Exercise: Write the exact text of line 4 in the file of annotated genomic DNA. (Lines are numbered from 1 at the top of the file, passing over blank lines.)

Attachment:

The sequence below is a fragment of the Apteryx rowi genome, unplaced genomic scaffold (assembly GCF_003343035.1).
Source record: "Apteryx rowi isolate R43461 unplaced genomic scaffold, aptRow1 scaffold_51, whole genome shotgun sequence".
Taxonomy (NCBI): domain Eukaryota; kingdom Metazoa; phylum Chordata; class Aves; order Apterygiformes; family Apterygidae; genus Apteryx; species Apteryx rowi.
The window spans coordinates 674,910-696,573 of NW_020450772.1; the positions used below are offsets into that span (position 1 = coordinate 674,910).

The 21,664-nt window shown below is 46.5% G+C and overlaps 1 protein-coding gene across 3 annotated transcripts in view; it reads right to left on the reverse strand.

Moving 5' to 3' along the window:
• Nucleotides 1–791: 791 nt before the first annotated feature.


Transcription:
The window spans coordinates 674,910-696,573 of NW_020450772.1; the positions used below are offsets into that span (position 1 = coordinate 674,910).